Developers like to joke about Al Viro's fearsome presence on linux-kernel,
but the truth of the matter is that he has been relatively quiet there for
some time. That does not mean, however, that he has become a full-time
Plan 9 developer. Instead, he has been steadily working to improve
the static analysis tools used to find kernel bugs before they bite users.
In recent times, Al's work has resulted in a long series of patches merged
into the mainline, almost all of which have been marked as "endianness
annotations." These patches mostly change the declared types for various
functions, variables, and structure members. The new types may be
unfamiliar to many, since they are relatively new - though not that
new; they were introduced in 2.6.9. These types are __le16,
__le32, __le64, __be16, __be32, and
What these types represent is an attempt to encode whether the (unsigned)
integer value is big-endian (most significant byte first) or
little-endian. For most programming, even within the kernel, endianness is
not a concern; things just work without much thought on the programmer's
part. Kernel code often must work with data encoded in a specific byte
ordering which might not match the processor's ordering, though. Network
protocols, filesystem on-disk data structures, and device registers are all
examples. In general, when the kernel works with data in a non-native
ordering, it must first swap the bytes around to match the processor's
expectations. Failure to do so can lead to all kinds of strange bugs.
There are a number of macros provided which can help with this task.
There are classic functions like htonl(), which converts a 32-bit
integer from host to "network" (big-endian) order. More generally, the
kernel provides macros like __le32_to_cpu(), which will convert a
little-endian 32-bit quantity to the ordering required by the processor.
These macros make for portable code; they perform the requested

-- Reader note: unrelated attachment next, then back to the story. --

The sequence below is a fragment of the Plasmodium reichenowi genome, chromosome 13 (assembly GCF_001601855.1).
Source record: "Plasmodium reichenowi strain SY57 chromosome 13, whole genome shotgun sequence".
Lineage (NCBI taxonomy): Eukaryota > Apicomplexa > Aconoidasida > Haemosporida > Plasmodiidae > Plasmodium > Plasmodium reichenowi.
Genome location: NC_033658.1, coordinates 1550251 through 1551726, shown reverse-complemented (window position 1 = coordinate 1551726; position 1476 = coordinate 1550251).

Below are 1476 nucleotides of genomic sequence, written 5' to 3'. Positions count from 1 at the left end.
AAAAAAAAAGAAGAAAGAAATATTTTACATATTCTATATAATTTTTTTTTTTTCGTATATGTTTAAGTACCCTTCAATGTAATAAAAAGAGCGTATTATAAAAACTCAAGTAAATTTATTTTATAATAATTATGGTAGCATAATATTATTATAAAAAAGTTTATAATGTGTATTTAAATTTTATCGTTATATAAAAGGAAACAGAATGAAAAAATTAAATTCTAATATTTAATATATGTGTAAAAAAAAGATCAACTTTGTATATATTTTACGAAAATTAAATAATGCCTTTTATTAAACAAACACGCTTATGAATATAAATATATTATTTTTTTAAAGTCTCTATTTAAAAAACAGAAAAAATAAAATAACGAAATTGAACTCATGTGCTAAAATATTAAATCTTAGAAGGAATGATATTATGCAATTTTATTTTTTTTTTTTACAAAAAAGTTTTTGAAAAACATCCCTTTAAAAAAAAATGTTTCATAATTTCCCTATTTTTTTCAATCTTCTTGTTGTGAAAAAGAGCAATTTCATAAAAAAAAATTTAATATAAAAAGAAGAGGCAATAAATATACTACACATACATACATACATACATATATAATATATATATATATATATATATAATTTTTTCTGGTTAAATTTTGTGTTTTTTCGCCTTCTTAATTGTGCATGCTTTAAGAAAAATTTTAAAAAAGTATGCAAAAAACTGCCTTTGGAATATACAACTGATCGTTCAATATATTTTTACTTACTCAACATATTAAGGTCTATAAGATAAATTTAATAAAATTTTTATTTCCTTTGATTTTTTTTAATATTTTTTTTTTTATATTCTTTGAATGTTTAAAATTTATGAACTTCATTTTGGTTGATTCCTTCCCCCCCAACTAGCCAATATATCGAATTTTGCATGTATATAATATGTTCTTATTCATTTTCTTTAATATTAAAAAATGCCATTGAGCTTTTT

transformation on systems where it is needed, and simply vanish in the
The conversion functions only work, however, when the programmer remembers
to use them. In their absence, values in non-native byte orders simply
look like integers, and there is no way to catch the error until something
blows up. And that might not happen to the original developer at all; the
code may work flawlessly until somebody tries to run it on a different
architecture and things fall apart.
It would be nice to catch endianness mistakes at an earlier stage. That is
the purpose of types like __be32; they allow a programmer to mark
data with a specific ordering when it first enters the system. Thereafter,
a suitably smart tool can check the code which manipulates that data and
ensure that it does not mix that data with native-order data, does not try
to do arithmetic with it, etc. Once everything is suitably annotated,
whole classes of bugs can be caught before the kernel is even booted. And
that can only be a good thing.
The "suitably smart tool" which does this work is "sparse," a static
checker which was originally written by Linus Torvalds. There is support
for sparse built into the kernel build system, making it easy to check code
for errors. The one thing which remains relatively difficult, for whatever
reason, is getting the "sparse" tool in the first place. Few distributors
package it, so prospective users must grab a copy and build it themselves.
The true source for sparse is the git repository on kernel.org. With git,
it's a simple matter of of running:
git clone git://git.kernel.org/pub/scm/devel/sparse/sparse.git
A simple "make" in the resulting directory will yield a working
sparse binary. This tool changes quickly enough that updating
from the repository on a regular basis is probably a good idea. For people
who don't have git handy, it is also possible to grab a tarball snapshot
Once sparse is installed, running it on the kernel is a simple
matter of going to your local source tree and running:
The parameter C=2 causes sparse to be run on every
.c file; if C=1 is used instead, only files which must be
recompiled are checked. Checking for endianness problems requires an
make C=2 CF=-D__CHECK_ENDIAN__
The number of warnings which result from this command can be large - though
it is dropping as Al works his way through the code.
Checking code submissions with sparse is highly recommended - it
is one of the steps in the patch submission
checklist packaged with the kernel. Use of sparse may still
be more of an exception than the rule, however. But it is easy enough -
and useful enough - that there really is no reason not to run the checker
on code before sending it out. It is, after all, much nicer to have the
computer find silly mistakes for you, in the privacy of your own computer,
before broadcasting them to the world.
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